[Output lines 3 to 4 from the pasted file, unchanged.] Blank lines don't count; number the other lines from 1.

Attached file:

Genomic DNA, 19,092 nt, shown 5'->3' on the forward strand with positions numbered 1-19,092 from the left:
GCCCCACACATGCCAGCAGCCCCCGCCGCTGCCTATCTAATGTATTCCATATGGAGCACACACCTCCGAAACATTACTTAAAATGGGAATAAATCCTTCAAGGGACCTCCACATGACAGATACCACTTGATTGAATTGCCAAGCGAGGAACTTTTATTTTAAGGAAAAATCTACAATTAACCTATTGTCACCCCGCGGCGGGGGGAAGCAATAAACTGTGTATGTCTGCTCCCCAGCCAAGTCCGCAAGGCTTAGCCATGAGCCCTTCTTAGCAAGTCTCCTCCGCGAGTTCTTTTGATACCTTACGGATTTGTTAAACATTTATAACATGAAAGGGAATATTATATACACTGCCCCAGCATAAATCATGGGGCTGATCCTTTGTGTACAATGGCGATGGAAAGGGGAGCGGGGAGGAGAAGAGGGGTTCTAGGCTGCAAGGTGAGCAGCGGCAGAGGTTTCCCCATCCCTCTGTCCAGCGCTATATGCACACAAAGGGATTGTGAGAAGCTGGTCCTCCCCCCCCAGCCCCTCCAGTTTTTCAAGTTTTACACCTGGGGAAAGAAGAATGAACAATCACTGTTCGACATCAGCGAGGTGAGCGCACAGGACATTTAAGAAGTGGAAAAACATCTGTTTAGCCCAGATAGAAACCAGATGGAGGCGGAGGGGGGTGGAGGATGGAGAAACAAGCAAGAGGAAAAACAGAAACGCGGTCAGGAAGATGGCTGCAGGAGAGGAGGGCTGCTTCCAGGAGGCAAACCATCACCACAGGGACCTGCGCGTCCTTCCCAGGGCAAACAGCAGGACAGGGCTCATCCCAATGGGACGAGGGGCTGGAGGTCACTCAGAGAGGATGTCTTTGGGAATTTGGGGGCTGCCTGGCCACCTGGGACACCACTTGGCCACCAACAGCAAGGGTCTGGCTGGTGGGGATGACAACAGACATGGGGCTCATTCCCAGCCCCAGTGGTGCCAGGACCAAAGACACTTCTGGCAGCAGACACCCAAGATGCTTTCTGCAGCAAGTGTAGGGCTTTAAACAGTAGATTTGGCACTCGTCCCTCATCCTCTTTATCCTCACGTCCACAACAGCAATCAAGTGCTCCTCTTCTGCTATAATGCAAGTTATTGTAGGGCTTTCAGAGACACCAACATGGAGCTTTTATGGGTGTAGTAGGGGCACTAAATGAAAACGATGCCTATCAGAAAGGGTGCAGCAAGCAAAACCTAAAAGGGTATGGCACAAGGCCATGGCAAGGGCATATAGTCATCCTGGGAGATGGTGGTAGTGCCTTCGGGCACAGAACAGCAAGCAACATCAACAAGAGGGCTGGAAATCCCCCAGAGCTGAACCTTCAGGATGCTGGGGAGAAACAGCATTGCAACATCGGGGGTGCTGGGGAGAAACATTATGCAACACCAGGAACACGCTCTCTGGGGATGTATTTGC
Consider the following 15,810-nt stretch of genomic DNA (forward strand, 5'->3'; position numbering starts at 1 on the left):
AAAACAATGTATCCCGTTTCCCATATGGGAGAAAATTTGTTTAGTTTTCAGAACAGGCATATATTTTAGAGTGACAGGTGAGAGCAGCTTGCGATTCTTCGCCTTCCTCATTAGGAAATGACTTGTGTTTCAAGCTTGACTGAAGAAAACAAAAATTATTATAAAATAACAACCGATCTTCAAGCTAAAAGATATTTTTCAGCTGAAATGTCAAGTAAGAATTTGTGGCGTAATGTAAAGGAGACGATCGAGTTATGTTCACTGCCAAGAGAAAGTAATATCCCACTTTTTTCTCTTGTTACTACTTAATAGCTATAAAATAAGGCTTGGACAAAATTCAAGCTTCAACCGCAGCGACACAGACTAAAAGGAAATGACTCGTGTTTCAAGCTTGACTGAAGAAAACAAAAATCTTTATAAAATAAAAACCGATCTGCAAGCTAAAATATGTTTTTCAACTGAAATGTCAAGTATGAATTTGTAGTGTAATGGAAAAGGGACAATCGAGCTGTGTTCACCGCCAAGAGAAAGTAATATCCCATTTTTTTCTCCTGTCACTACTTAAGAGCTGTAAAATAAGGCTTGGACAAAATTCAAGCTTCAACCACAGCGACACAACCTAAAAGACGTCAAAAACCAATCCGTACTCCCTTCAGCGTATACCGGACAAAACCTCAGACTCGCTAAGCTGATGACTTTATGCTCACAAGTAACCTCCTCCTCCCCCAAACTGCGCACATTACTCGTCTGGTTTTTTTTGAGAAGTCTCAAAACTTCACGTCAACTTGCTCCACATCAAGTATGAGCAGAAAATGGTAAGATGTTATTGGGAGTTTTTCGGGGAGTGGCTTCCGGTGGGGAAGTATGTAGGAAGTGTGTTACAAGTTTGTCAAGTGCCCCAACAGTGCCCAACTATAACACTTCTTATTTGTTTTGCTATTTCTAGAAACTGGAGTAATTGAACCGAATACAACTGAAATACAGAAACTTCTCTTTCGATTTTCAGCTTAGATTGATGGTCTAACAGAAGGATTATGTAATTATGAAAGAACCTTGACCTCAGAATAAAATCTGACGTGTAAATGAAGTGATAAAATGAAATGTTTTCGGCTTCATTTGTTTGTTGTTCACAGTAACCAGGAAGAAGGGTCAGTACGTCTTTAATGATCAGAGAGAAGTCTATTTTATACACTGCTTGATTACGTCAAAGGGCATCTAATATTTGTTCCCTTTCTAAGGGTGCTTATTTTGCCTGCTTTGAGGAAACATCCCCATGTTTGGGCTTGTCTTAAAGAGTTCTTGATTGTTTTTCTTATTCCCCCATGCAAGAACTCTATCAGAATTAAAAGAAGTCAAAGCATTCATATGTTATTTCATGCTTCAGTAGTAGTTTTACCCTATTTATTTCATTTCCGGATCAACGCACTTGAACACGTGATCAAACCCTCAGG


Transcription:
Consider the following 15,810-nt stretch of genomic DNA (forward strand, 5'->3'; position numbering starts at 1 on the left):
AAAACAATGTATCCCGTTTCCCATATGGGAGAAAATTTGTTTAGTTTTCAGAACAGGCATATATTTTAGAGTGACAGGTGAGAGCAGCTTGCGATTCTTCGCCTTCCTCATTAGGAAATGACTTGTGTTTCAAGCTTGACTGAAGAAAACAAAAATTATTATAAAATAACAACCGATCTTCAAGCTAAAAGATATTTTTCAGCTGAAATGTCAAGTAAGAATTTGTGGCGTAATGTAAAGGAGACGATCGAGTTATGTTCACTGCCAAGAGAAAGTAATATCCCACTTTTTTCTCTTGTTACTACTTAATAGCTATAAAATAAGGCTTGGACAAAATTCAAGCTTCAACCGCAGCGACACAGACTAAAAGGAAATGACTCGTGTTTCAAGCTTGACTGAAGAAAACAAAAATCTTTATAAAATAAAAACCGATCTGCAAGCTAAAATATGTTTTTCAACTGAAATGTCAAGTATGAATTTGTAGTGTAATGGAAAAGGGACAATCGAGCTGTGTTCACCGCCAAGAGAAAGTAATATCCCATTTTTTTCTCCTGTCACTACTTAAGAGCTGTAAAATAAGGCTTGGACAAAATTCAAGCTTCAACCACAGCGACACAACCTAAAAGACGTCAAAAACCAATCCGTACTCCCTTCAGCGTATACCGGACAAAACCTCAGACTCGCTAAGCTGATGACTTTATGCTCACAAGTAACCTCCTCCTCCCCCAAACTGCGCACATTACTCGTCTGGTTTTTTTTGAGAAGTCTCAAAACTTCACGTCAACTTGCTCCACATCAAGTATGAGCAGAAAATGGTAAGATGTTATTGGGAGTTTTTCGGGGAGTGGCTTCCGGTGGGGAAGTATGTAGGAAGTGTGTTACAAGTTTGTCAAGTGCCCCAACAGTGCCCAACTATAACACTTCTTATTTGTTTTGCTATTTCTAGAAACTGGAGTAATTGAACCGAATACAACTGAAATACAGAAACTTCTCTTTCGATTTTCAGCTTAGATTGATGGTCTAACAGAAGGATTATGTAATTATGAAAGAACCTTGACCTCAGAATAAAATCTGACGTGTAAATGAAGTGATAAAATGAAATGTTTTCGGCTTCATTTGTTTGTTGTTCACAGTAACCAGGAAGAAGGGTCAGTACGTCTTTAATGATCAGAGAGAAGTCTATTTTATACACTGCTTGATTACGTCAAAGGGCATCTAATATTTGTTCCCTTTCTAAGGGTGCTTATTTTGCCTGCTTTGAGGAAACATCCCCATGTTTGGGCTTGTCTTAAAGAGTTCTTGATTGTTTTTCTTATTCCCCCATGCAAGAACTCTATCAGAATTAAAAGAAGTCAAAGCATTCATATGTTATTTCATGCTTCAGTAGTAGTTTTACCCTATTTATTTCATTTCCGGATCAACGCACTTGAACACGTGATCAAACCCTCAGG